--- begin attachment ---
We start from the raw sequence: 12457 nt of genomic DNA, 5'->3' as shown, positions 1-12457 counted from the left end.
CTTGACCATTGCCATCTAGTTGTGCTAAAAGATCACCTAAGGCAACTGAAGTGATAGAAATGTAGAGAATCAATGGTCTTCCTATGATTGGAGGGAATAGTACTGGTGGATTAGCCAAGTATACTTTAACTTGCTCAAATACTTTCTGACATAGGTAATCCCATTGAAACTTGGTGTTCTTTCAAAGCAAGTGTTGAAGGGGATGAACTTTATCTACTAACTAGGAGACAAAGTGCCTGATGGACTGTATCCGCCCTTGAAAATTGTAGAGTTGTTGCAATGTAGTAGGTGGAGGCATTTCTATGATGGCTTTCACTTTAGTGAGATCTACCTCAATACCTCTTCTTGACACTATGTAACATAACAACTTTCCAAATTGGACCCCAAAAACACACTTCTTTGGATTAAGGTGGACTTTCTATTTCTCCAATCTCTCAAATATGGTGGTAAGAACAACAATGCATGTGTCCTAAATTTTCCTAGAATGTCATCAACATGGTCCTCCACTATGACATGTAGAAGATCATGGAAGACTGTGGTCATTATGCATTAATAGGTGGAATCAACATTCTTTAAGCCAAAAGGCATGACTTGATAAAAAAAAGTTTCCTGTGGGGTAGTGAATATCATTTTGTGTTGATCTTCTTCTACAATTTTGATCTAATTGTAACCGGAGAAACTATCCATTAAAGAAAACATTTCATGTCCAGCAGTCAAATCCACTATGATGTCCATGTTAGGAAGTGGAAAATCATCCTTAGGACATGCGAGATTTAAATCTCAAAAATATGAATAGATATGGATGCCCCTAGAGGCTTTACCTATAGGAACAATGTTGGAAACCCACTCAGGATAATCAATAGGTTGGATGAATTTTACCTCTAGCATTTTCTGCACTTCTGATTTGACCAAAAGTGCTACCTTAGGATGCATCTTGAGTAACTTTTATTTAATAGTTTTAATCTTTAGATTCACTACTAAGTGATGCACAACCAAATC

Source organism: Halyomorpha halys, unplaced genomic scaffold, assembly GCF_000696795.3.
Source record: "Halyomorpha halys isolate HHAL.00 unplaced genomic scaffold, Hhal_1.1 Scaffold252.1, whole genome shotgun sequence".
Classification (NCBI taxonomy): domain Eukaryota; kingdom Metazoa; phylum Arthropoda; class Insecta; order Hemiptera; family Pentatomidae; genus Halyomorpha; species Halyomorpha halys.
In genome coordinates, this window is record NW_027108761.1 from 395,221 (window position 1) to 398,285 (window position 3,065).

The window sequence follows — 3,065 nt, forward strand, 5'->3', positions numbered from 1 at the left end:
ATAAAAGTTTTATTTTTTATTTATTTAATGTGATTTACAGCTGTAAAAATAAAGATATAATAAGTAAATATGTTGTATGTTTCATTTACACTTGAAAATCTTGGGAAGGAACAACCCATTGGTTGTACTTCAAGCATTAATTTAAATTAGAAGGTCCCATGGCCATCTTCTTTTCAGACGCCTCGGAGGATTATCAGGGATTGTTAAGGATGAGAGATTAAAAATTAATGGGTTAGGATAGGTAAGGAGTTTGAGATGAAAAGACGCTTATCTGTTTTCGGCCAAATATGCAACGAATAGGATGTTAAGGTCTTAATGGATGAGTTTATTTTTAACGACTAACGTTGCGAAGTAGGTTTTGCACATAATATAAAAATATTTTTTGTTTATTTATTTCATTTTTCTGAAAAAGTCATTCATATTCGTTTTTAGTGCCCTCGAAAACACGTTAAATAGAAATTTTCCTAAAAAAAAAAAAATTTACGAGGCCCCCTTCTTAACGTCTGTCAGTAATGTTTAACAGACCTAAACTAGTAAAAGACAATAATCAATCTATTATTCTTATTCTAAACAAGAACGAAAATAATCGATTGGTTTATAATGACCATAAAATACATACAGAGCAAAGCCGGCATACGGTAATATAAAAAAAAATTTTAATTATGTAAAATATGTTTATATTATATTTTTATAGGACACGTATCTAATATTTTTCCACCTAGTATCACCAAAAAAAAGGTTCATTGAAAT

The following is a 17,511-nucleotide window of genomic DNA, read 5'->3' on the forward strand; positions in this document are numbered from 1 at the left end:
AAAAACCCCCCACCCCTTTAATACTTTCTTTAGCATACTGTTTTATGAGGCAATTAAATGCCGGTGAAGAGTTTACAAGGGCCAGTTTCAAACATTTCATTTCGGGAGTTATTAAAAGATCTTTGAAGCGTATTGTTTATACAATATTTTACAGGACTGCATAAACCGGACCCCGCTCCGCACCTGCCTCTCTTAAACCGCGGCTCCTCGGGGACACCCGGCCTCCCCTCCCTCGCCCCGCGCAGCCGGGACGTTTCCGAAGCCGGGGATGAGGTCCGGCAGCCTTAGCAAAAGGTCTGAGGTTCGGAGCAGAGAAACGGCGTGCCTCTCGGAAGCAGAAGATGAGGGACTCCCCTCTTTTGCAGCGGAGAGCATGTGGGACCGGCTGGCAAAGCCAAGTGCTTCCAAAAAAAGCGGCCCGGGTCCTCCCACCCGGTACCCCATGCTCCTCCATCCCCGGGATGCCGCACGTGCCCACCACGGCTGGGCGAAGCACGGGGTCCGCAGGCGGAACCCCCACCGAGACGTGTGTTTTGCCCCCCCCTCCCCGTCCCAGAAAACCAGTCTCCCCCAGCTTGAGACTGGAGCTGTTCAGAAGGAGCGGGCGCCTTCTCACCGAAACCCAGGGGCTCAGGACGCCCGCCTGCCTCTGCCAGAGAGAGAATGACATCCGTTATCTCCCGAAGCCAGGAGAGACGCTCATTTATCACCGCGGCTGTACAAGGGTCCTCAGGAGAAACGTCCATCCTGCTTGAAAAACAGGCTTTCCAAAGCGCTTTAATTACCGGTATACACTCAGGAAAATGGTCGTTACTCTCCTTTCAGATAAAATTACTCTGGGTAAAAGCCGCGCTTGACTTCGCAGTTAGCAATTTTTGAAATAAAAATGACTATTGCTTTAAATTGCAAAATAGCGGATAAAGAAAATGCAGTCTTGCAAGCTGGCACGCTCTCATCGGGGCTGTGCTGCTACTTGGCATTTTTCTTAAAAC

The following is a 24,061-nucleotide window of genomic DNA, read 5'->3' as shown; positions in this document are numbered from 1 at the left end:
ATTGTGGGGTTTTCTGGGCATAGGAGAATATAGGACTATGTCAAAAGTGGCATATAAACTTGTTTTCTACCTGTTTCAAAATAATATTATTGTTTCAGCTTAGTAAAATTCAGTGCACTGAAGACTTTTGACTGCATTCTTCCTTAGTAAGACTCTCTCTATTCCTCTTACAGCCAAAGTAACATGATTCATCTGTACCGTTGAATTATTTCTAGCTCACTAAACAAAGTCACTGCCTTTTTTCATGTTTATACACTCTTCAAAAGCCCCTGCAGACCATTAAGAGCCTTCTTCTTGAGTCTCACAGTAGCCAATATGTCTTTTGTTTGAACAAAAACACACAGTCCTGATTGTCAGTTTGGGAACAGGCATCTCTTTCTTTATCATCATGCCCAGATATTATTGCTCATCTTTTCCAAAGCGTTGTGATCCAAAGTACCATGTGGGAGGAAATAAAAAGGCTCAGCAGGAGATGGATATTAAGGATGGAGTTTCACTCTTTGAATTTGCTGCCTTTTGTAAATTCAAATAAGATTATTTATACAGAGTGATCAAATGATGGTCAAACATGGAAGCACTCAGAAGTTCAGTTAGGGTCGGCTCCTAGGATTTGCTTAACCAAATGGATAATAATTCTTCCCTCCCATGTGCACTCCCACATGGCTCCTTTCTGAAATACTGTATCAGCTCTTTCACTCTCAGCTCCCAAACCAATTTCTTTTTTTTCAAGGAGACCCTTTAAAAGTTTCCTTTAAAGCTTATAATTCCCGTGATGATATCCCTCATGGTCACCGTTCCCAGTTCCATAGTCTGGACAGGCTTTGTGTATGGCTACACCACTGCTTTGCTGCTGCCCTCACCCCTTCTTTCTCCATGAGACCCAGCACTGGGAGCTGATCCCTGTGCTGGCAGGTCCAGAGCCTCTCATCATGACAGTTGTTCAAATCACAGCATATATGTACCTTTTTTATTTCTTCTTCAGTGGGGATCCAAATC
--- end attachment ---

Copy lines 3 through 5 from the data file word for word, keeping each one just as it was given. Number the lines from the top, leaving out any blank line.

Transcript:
Source organism: Halyomorpha halys, unplaced genomic scaffold, assembly GCF_000696795.3.
Source record: "Halyomorpha halys isolate HHAL.00 unplaced genomic scaffold, Hhal_1.1 Scaffold252.1, whole genome shotgun sequence".
Classification (NCBI taxonomy): domain Eukaryota; kingdom Metazoa; phylum Arthropoda; class Insecta; order Hemiptera; family Pentatomidae; genus Halyomorpha; species Halyomorpha halys.